In addition to the actual damages mentioned in the preceding Instruction, the law permits the jury, under certain circumstances, to award punitive damages in order to punish the defendant for some extraordinary misconduct and to serve as an example or warning to others not to engage in such conduct. Therefore, if you find that Ms. Kuchenreuther has proved either of her claims of creation of a sexually hostile environment, as explained in Final Jury Instructions Nos. 3 and 4, then you must consider what, if any, punitive damages you should award in addition to any actual damages awarded under Instruction No. 8. Punitive damages are awarded in order to punish the defendant for some extraordinary misconduct and to serve as an example or warning to others not to engage in such conduct.

If you find that the defendant acted with malice or with reckless indifference to the plaintiff's right to be free of a sexually hostile environment, then in additional to any actual damages to which you find the plaintiff is entitled, you may, but are not required to, award her an additional amount as punitive damages if you find it is appropriate to punish the defendant or to deter the defendant and others from like conduct in the future.

Whether or not to award punitive damages, and the amount of those damages, are within your discretion. However, in deciding the amount of punitive damages, if any, to award for creation of a sexually hostile environment, you should consider how offensive the defendant's conduct was; what amount is needed, considering the defendant's financial condition, to punish it for its wrongful conduct toward the plaintiff and to prevent a repetition of that wrongful conduct in the future; whether the amount of punitive damages bears a reasonable relationship to the actual damages awarded on this claim under the preceding Instruction; and what sum is sufficient to deter other similar employers from wrongful conduct in the future.



You may award different amounts of punitive damages for a sexually hostile environment created by co-workers, on the one hand, and a sexually hostile environment created by supervisors, on the other, if you find that such differences are appropriate on the evidence in the case. You may also award punitive damages on only one sexually hostile environment claim, and no such damages on the other sexually hostile environment claim, if you find that such differences are appropriate on the evidence in the case. You may also decide to award no punitive damages on either claim, as whether or not to award punitive damages, and in what amount, is a matter in your discretion.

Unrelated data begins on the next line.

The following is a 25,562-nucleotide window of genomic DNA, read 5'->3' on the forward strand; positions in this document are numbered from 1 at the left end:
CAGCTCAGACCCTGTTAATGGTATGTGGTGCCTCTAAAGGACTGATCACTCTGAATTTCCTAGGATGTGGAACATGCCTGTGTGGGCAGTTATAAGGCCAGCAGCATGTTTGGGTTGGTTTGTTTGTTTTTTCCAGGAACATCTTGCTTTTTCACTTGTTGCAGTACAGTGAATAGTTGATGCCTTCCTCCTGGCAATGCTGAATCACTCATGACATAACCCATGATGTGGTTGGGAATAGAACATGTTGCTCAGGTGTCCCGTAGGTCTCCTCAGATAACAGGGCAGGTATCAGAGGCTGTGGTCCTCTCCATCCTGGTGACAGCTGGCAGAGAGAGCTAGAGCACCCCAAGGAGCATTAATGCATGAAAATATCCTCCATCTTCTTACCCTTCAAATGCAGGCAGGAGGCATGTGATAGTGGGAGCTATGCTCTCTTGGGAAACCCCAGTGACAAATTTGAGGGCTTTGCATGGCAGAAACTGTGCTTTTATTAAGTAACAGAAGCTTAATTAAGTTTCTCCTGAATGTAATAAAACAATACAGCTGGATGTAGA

Remember, you should determine the amount of any punitive damages award on either claim using calm discretion and sound reasoning. You must not be influenced by sympathy for or dislike of any party in the case.

FINAL INSTRUCTION NO. 10 - DELIBERATIONS



In conducting your deliberations and returning your verdict, there are certain rules you must follow.

First, when you go to the jury room, you must select one of your members as your foreperson. That person will preside over your discussions and speak for you here in court.

Second, it is your duty, as jurors, to discuss this case with one another in the jury room. You should try to reach agreement if you can do so without violence to individual judgment. Each of you must make your own conscientious decision, but only after you have considered all the evidence, discussed it fully with your fellow jurors, and listened to the views of your fellow jurors. Do not be afraid to change your opinions if the discussion persuades you that you should, but do not come to a decision simply because other jurors think it is right, or simply to reach a verdict. Remember at all times that you are not partisans. You are judges--judges of the facts. Your sole interest is to seek the truth from the evidence in the case.